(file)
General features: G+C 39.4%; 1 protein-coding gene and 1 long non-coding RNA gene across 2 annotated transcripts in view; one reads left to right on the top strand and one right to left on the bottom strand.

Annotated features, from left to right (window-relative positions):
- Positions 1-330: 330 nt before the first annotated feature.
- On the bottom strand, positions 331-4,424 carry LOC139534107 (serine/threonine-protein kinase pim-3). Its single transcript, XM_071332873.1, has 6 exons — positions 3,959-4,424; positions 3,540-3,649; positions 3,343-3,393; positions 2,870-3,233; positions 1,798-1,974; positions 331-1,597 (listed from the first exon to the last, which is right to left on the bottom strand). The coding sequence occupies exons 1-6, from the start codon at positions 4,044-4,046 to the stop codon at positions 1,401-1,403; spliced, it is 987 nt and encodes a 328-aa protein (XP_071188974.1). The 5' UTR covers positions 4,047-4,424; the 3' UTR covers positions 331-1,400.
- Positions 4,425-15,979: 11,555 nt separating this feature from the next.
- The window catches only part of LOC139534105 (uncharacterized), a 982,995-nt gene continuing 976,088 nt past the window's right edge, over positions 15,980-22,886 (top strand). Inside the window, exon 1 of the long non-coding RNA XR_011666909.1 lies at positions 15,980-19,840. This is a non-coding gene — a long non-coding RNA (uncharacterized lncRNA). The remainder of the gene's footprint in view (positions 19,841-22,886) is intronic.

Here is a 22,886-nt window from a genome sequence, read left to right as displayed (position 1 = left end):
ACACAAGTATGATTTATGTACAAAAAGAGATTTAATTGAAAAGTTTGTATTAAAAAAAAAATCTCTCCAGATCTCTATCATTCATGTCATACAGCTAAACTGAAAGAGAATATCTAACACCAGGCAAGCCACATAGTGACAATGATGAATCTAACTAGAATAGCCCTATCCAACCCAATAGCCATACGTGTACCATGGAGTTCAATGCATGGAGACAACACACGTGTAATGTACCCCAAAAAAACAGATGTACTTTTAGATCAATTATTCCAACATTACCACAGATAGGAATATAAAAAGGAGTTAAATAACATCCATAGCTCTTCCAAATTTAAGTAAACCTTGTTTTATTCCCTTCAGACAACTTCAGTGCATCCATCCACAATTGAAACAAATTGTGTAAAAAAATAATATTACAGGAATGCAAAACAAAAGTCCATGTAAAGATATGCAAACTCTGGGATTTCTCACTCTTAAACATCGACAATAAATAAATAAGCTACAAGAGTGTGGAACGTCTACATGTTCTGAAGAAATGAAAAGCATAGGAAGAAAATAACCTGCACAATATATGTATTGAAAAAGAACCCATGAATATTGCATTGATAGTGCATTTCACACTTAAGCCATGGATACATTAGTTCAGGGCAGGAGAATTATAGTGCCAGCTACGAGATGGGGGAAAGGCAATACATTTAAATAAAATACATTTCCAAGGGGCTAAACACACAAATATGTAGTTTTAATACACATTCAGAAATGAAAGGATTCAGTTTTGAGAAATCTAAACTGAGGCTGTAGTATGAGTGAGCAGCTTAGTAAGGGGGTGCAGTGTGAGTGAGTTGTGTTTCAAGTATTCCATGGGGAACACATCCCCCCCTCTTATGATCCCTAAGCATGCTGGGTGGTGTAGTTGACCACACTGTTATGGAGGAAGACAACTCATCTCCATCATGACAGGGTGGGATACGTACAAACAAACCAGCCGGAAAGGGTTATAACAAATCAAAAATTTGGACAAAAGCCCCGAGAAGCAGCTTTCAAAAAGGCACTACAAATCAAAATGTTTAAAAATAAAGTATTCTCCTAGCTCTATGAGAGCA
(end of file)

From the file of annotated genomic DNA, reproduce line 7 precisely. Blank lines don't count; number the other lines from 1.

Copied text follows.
Here is a 22,886-nt window from a genome sequence, read left to right as displayed (position 1 = left end):